Increasing complexity in global supply chain management has forced businesses to reassess their transit strategies. Seemingly, blockchain technology that undergirds cryptocurrencies like bitcoin, ether, and others, has emerged as a silver bullet for the cobweb of global supply chain channels.
Often accused of being blown out of proportion, blockchain’s use in the supply chain management (SCM) space doesn’t seem to be up for argument. The emerging tech’s immutability and safety make it one of the safest bets to oversee the thinly distributed tributaries of the global SCM system.
Separating Gibberish from Statistics
Critics of blockchain technology argue that it has become a new fad or a buzzword used to hype any novel offering in the market. Acclaimed economist Dr. Nouriel Roubini aka “Dr. Doom,” who successfully predicted the 2008 US recession hasthe technology “nothing more than a glorified spreadsheet.”
Apublished December 9, 2018, states that the U.S. Department of Defense is still uncertain about the viability of blockchain technology for military related applications.
Furthermore, according to research presented by Christine Murphy, John Burg, and Jean Paul Petraud, at the Monitoring, Evaluation, Research and Learning (MERL) Technology Conference, no tangible evidence could be found to back enterprise claims to leverage blockchain technology to reduce their operational costs, wasteful expenses, and other such things.
The authors published a blog post titled, “Blockchain for International Development: Using a Learning Agenda to Address Knowledge Gaps,” which reads in part:
“We documented 43 blockchain use-cases through internet searches, most of which were described with glowing claims like ‘operational costs [reduced] up to 90%,’ or with the assurance of “accurate and secure data capture and storage. We found a proliferation of press releases, white papers, and persuasively written articles.” In each case, however, no evidence or documentation could be found backing these claims.”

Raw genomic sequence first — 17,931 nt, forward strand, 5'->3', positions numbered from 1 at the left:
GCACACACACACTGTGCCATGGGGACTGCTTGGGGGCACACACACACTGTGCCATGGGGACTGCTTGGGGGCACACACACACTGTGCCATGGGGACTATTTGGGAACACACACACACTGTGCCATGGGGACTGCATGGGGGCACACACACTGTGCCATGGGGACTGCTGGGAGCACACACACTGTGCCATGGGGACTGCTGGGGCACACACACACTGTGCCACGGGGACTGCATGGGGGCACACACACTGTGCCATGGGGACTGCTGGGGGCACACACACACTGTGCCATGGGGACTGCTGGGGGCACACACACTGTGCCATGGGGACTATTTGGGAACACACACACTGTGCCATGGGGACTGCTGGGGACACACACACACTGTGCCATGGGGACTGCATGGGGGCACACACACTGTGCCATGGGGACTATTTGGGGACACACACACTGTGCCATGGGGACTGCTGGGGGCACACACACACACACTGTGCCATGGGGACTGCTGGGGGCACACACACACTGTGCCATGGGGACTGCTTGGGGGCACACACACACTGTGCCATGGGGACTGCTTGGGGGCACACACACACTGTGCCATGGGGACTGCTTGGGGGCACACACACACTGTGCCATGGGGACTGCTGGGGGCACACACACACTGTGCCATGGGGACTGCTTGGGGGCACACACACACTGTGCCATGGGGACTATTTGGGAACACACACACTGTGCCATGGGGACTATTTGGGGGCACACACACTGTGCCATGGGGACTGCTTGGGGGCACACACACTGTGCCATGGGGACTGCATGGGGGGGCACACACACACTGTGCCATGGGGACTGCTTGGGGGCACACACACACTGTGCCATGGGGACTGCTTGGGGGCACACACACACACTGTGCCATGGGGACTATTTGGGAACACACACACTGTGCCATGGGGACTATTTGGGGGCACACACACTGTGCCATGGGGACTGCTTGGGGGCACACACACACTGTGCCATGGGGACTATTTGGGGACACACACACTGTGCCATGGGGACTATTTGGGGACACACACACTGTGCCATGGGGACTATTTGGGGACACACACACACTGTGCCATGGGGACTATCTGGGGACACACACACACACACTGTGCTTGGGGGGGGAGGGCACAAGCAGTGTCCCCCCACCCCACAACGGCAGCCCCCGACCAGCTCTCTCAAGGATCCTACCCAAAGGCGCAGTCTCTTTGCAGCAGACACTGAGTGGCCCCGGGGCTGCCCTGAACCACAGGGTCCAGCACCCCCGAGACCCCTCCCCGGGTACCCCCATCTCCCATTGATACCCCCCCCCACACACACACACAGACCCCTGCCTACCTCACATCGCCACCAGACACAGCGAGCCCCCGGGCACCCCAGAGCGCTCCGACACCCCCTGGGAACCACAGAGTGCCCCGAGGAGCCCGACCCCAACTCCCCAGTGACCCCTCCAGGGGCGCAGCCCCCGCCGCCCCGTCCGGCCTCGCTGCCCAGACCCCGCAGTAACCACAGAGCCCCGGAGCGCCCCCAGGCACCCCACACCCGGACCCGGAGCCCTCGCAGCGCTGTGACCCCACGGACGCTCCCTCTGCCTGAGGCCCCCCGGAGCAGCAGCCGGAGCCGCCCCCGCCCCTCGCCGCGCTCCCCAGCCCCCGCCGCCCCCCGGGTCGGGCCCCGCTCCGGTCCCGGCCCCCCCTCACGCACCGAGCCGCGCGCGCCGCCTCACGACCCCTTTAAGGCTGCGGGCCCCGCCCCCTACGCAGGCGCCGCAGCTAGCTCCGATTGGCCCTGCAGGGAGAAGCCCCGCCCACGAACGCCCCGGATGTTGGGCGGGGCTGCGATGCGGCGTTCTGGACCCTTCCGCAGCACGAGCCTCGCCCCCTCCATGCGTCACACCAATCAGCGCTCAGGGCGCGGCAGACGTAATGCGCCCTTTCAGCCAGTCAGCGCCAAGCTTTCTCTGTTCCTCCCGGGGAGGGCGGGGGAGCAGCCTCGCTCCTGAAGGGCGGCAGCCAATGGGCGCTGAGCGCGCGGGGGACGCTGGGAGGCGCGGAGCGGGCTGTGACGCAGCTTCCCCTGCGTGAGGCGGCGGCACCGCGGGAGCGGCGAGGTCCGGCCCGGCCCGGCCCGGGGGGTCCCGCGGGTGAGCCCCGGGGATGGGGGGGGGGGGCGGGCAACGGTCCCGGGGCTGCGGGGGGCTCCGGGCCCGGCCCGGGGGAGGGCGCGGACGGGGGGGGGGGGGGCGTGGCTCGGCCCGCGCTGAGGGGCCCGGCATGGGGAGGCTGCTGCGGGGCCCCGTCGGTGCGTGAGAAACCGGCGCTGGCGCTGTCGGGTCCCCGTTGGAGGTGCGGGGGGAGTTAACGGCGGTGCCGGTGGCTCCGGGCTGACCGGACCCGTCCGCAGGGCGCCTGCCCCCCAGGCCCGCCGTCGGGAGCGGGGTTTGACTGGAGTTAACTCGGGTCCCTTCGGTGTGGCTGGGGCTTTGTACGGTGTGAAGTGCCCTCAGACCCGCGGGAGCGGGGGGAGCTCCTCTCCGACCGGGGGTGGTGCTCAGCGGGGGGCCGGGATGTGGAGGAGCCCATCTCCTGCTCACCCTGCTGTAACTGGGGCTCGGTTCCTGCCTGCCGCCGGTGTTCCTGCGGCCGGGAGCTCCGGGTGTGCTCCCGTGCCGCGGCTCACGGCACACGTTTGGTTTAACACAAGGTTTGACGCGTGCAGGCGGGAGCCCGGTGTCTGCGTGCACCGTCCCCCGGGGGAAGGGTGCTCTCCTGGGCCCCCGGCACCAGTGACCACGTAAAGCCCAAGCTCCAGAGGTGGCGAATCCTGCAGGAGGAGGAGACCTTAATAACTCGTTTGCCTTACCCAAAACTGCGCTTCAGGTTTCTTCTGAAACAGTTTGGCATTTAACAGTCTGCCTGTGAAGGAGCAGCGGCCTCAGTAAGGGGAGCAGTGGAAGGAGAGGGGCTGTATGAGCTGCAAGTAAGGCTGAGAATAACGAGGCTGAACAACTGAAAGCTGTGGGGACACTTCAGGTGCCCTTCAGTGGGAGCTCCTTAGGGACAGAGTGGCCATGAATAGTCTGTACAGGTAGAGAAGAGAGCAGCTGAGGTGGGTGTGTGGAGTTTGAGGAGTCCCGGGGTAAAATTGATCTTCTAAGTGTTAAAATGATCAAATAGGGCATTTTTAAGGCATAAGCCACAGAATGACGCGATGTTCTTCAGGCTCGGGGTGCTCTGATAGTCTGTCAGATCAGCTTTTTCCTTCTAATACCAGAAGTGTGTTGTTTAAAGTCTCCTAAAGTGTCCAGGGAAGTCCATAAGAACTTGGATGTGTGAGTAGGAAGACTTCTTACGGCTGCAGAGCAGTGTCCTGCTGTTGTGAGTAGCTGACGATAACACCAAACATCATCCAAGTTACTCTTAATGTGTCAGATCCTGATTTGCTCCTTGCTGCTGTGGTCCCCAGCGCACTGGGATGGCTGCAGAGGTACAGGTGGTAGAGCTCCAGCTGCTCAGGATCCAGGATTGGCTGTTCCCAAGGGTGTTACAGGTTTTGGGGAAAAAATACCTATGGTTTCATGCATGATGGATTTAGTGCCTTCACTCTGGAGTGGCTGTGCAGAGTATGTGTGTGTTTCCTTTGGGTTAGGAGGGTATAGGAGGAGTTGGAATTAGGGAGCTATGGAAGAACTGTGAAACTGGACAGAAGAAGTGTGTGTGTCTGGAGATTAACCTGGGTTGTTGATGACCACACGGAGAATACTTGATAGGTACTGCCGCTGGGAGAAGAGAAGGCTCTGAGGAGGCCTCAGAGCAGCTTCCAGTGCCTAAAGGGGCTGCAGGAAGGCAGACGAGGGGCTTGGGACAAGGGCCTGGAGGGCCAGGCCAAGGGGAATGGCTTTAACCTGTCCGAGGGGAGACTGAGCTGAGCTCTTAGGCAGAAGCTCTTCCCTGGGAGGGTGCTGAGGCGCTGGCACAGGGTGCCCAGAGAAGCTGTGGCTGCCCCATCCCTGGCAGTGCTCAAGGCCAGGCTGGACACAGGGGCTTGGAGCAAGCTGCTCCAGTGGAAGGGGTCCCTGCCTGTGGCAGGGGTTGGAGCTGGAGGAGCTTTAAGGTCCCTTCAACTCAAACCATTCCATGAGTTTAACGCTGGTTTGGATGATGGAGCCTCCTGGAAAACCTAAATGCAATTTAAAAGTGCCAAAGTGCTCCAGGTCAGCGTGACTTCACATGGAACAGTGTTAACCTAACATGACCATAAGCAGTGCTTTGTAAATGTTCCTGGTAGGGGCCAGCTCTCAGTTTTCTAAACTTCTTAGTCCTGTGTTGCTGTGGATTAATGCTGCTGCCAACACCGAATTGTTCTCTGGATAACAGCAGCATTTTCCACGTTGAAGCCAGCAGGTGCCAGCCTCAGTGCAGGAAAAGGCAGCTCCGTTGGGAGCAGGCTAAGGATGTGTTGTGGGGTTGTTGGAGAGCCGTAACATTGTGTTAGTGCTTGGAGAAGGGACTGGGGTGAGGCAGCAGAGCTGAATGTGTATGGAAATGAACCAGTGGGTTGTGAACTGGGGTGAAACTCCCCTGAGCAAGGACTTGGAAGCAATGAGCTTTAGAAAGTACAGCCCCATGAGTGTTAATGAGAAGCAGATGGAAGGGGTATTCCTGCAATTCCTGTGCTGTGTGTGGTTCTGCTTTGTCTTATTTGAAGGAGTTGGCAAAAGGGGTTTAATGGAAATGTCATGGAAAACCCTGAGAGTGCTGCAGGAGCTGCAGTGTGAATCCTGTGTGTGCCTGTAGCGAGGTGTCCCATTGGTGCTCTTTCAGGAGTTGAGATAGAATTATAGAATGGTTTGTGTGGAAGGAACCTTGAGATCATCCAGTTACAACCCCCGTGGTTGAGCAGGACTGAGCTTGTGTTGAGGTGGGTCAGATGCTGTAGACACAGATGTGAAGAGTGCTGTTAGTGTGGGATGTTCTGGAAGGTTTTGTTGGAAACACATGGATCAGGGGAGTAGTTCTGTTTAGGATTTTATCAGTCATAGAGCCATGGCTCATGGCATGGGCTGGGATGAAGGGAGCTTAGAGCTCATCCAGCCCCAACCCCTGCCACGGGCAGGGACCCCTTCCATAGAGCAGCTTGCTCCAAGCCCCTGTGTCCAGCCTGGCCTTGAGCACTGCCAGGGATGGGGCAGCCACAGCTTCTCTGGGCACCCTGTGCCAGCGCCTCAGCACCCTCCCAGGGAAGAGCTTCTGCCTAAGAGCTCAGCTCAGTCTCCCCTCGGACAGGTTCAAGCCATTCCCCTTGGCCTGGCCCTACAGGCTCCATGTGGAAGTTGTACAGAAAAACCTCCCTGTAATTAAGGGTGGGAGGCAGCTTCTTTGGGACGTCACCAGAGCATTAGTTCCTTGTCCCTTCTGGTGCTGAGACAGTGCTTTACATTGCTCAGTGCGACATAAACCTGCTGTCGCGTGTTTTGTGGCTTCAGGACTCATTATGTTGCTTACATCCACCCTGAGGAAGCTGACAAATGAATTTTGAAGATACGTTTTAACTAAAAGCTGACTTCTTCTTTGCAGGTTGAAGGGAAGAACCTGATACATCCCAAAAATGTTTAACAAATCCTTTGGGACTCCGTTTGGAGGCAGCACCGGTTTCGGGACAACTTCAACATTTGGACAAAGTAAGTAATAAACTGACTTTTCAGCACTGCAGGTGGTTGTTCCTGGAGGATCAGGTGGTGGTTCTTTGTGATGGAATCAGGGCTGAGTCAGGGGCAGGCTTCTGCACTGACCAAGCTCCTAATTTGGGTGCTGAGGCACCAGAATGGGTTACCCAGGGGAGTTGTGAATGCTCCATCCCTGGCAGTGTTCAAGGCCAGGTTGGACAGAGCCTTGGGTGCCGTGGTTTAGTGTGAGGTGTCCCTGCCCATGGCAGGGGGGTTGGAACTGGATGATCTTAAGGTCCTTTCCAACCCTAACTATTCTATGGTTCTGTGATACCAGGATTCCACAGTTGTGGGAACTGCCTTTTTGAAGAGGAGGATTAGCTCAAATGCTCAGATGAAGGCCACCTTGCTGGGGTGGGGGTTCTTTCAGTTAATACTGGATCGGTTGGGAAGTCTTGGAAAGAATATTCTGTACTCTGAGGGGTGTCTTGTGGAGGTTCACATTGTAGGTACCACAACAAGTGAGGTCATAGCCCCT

Conversely, a number of studies undertaken by market research agencies have concluded that blockchain technology is indeed the “next big thing” in world commerce, especially in the SCM space.
Per June 19, 2018, press release by Zion Market Research, global blockchain technology in supply chain management market is expected to reach roughly $666.61 million by 2024, compared to $40.99 million figure recorded in 2017.
A report published by the Capgemini Research Institute on October 18, 2018, puts weight on the potential of blockchain technology to reshape the global SCM structure. The report titled, “Does blockchain hold the key to a new age of supply chain transparency and trust?” claims that a form of distributed ledger technology will enter mainstream use by 2025.
The report posits that at present, only 3 percent of businesses that are deploying blockchain do so at scale and 10 percent have a pilot project in place. Notably, 87 percent of respondents claimed that they are in the early stages of experimentation with blockchain.
Sluggish Logistics and Documentation in the SCM Sector
As noted earlier, immutability and security are two of blockchain’s features that could be of immense value in the often opaque SCM sector. However, when analyzed in detail, one could see a multitude of factors that could propel blockchain technology as the favorite of the SCM sector.
However, before we delve deep into the ways blockchain can uplift the supply chain sector, let’s first quickly run through some of the ills the industry faces at present.
The above infographic highlights the long and tedious process associated with the movement of goods along the supply chain. The process is predominantly H2H (human-to-human) action heavy, which results in compromising on the agility and speed part. This, in turn, leads to a delay in delivery times, and far from perfect logistics excellence.